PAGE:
Nations like individuals can be vain and even narcissistic.
And the real human cost of the Iraq war to US servicemen and their families cannot be lightly dismissed.
Not that anything said by any of the major presidential contenders provided specific plans for a reduction in the size of the US military budget or the abandonment of major weapons programs, much less a willingness to recognize that their nation, as important as it is in many respects, is in the end a nation among 191 others and not the lighthouse, beacon, guide, model, farseeing older brother or stern taskmaster for all the others.
The switch from one zoological totemic image to another - the Democratic donkey succeeding the Republican elephant - was not accompanied by any analogous change in fundamental worldview. If anything there may have been a revival and reinforcement of it.
There was discussion of a phased withdrawal of US troops from Iraq - the major military engagement of the time - but those who advocated it simultaneously urged an increase in troops to Afghanistan.
On all other issues concerning the use of US military might - for example the so-called war on terror, the expansion of NATO to and around Russia's borders, the arming and training of proxy armies for regional wars like those of Georgia in the South Caucasus and Ethiopia in the Horn of Africa, and the provision of Israel with military and diplomatic support for armed attacks like those against Lebanon and Gaza - the main candidates of both the Democratic and Republican parties maintained a staunch unanimity. In fact their positions were and are identical.
When tactical differences existed they were in the manner of a seesaw; where one side went down the other went up.
In the 2004 contest between then incumbent George Bush and challenger John Kerry the second regularly said of the war in Iraq - which he had voted to authorize in the US Senate in 2002 - that it was "the wrong war at the wrong time."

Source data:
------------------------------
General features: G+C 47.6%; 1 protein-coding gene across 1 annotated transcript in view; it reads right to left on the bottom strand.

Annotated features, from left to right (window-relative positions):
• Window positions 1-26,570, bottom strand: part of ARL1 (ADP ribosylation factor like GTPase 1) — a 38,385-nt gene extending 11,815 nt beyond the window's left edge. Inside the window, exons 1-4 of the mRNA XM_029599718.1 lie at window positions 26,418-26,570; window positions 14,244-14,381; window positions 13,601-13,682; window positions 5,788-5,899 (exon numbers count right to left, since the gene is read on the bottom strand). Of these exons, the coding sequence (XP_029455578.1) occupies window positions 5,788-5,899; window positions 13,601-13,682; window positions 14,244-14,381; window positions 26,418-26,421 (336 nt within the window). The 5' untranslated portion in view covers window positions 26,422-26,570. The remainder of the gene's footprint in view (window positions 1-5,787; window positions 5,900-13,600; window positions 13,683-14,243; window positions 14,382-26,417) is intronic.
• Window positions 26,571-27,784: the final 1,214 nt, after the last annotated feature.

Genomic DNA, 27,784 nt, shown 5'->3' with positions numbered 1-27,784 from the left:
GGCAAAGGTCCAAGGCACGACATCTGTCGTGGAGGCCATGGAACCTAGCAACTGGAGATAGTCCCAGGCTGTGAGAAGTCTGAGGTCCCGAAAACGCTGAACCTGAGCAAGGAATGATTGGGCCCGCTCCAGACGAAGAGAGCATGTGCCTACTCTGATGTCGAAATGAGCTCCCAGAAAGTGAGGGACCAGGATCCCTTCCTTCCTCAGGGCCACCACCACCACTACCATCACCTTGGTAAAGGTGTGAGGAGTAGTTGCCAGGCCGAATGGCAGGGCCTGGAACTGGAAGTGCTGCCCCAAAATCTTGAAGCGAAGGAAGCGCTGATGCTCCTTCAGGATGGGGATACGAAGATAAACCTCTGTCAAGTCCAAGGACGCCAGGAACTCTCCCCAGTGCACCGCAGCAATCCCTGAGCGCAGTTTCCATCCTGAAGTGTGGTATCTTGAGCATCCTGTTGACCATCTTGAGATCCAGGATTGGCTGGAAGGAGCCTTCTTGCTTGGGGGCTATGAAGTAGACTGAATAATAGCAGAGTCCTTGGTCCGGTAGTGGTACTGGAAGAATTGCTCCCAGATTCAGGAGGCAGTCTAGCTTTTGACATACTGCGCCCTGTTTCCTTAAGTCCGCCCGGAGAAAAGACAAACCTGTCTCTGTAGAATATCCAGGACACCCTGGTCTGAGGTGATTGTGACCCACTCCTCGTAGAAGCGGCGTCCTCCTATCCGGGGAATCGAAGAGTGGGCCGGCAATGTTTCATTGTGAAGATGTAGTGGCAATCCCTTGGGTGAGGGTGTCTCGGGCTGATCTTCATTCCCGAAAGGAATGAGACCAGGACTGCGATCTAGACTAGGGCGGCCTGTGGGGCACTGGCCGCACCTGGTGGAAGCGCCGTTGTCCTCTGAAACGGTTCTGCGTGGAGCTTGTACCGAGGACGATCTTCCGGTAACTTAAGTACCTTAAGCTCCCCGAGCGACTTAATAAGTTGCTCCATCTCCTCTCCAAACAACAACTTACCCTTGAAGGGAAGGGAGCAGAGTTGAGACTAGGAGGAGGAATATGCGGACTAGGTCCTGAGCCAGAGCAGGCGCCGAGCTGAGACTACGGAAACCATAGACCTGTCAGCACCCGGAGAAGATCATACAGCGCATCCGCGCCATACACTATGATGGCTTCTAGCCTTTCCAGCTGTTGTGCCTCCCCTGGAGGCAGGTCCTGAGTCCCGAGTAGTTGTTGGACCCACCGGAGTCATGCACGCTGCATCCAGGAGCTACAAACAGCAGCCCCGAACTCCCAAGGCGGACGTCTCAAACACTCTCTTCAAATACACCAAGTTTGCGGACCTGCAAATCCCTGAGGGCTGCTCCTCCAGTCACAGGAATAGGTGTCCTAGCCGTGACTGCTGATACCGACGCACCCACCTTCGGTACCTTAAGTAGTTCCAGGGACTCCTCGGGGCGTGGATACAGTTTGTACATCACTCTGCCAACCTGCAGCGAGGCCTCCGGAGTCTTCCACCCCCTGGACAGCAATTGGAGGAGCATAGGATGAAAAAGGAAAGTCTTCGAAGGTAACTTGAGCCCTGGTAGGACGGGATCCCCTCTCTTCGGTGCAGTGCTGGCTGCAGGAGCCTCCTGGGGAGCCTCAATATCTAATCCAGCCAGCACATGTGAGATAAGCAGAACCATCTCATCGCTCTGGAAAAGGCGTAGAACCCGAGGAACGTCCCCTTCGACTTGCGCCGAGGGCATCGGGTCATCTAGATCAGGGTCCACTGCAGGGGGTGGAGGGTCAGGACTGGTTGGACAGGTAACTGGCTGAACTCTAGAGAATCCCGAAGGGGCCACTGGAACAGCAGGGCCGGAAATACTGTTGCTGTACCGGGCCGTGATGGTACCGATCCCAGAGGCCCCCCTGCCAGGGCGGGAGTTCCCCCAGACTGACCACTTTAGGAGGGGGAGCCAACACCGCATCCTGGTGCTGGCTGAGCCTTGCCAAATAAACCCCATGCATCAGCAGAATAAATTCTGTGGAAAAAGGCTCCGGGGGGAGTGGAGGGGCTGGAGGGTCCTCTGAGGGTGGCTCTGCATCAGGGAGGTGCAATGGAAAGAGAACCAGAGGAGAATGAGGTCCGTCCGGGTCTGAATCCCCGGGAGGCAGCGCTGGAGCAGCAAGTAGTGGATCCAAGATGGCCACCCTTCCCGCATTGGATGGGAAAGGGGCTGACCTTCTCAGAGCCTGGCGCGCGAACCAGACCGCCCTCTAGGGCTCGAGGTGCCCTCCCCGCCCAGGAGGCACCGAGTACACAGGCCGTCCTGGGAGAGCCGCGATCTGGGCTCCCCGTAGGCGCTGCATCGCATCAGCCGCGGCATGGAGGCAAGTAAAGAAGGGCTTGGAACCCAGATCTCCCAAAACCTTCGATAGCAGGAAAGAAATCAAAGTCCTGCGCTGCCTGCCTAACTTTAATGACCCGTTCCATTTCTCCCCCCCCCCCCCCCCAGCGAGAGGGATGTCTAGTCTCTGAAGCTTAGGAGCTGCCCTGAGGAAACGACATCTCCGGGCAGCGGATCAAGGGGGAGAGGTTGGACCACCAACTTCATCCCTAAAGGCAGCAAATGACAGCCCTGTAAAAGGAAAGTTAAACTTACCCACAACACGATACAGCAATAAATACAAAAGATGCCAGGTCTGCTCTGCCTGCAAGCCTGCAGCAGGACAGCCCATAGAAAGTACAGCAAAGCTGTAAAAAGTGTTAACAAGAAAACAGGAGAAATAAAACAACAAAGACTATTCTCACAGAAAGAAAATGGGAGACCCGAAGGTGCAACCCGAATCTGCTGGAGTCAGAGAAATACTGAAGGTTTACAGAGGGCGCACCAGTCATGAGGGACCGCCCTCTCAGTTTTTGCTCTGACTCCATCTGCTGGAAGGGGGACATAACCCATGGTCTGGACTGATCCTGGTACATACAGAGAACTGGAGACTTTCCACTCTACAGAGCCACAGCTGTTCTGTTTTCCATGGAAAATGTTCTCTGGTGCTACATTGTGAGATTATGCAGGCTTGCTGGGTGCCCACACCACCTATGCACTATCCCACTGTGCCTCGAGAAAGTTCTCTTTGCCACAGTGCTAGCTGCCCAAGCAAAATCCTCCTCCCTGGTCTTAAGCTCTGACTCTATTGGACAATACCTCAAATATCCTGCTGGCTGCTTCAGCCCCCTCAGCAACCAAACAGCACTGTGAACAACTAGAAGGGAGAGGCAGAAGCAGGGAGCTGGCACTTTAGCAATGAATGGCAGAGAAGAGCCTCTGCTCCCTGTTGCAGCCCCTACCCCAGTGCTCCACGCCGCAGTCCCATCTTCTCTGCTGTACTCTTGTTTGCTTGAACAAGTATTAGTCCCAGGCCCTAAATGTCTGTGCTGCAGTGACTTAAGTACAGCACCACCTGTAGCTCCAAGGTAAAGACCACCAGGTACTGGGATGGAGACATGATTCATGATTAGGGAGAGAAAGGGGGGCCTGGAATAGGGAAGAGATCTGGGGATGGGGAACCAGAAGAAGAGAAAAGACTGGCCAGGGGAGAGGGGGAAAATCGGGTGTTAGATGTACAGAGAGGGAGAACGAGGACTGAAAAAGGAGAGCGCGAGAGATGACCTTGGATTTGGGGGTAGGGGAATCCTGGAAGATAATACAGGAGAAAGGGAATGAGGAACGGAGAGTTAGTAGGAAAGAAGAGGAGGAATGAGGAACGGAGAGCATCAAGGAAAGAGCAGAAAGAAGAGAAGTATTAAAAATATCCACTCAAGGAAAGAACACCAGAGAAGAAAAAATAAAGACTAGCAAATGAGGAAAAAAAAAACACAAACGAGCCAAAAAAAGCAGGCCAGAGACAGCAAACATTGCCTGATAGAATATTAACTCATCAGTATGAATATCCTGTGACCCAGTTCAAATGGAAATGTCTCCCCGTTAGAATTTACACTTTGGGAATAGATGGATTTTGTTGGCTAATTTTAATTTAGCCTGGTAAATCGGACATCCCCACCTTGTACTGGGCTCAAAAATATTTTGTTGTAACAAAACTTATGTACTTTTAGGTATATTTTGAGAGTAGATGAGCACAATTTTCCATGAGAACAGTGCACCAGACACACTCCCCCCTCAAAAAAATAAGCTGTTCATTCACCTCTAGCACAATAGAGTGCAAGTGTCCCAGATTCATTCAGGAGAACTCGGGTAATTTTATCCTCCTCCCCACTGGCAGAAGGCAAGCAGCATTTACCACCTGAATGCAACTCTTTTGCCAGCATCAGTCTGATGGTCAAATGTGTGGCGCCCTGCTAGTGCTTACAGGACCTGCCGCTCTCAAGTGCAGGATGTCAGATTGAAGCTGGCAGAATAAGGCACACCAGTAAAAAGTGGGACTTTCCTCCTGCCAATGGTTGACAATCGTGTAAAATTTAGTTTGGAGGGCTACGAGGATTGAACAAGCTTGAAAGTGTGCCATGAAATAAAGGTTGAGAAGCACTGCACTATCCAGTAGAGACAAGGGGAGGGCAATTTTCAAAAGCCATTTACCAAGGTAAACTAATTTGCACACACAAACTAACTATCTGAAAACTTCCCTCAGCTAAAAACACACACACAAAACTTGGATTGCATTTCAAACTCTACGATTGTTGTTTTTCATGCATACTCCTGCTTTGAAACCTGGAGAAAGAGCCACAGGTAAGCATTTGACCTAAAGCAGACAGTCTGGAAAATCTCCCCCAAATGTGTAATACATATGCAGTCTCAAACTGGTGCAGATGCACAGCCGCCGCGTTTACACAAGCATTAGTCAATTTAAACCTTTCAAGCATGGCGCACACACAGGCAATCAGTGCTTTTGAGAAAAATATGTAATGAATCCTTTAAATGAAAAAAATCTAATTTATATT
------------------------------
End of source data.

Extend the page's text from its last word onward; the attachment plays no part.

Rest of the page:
During that year he had also called for a quintupling of US troops in Afghanistan from the 12,000 at the time to 60,000. The precise figure was used at the same time by former vice-president Al Gore (who was then also considering another presidential run) and future presidential candidate and now secretary of state Hillary Clinton.
A curious mind, one unblinded by partisan party spirit, would have asked how all three had arrived at exactly the same number.
Afghanistan was the right war at the right time. Kerry's accusation that the Bush-Cheney administration had "taken its eye off Afghanistan" would be echoed four years later by both Barrack Obama and Hillary Clinton.
No one in either major party would mention that there would have been no war in Afghanistan, or presumably the events of September 11, 2001 that served as its justification, without the fully bi-partisan US orchestration of the 1978-1992 mujahedin war in and against that nation, one that included the active participation of an estimated 10,000 "Afghan Arabs," among them Osama bin Laden.
Earlier this week Gulbuddin Hekmatyar, the main recipient of billions of dollars of the CIA's Operation Cyclone aid to the Afghan mujahedin and someone then president Ronald Reagan once compared to America's founding fathers, boasted that his forces had killed four US soldiers in the Nangarhar province of Afghanistan.
A year ago last December one of the most successful American films during that Christmas season was Charley Wilson's War which depicted - celebrated - the role of the US in arming Hekmatyar and his allies with Stinger missiles and other weaponry to prolong the Afghan war until America's clients entered the capital of Kabul in 1992 and laid waste broad swathes of it in internecine fighting.
Tens of millions of Americans flocked to movie theaters to watch the film and applaud its "flawed but admirable" hero and many more approvingly viewed it on DVD at home. Perhaps as many as 100,000,000 Americans whooped, whistled and clapped their hands with delight as young Russian conscripts, their bodies on fire, were blown out of helicopters by US missiles.
Now the moral equivalents of the founding fathers of the United States are slaying the latter's descendants in South Asia.
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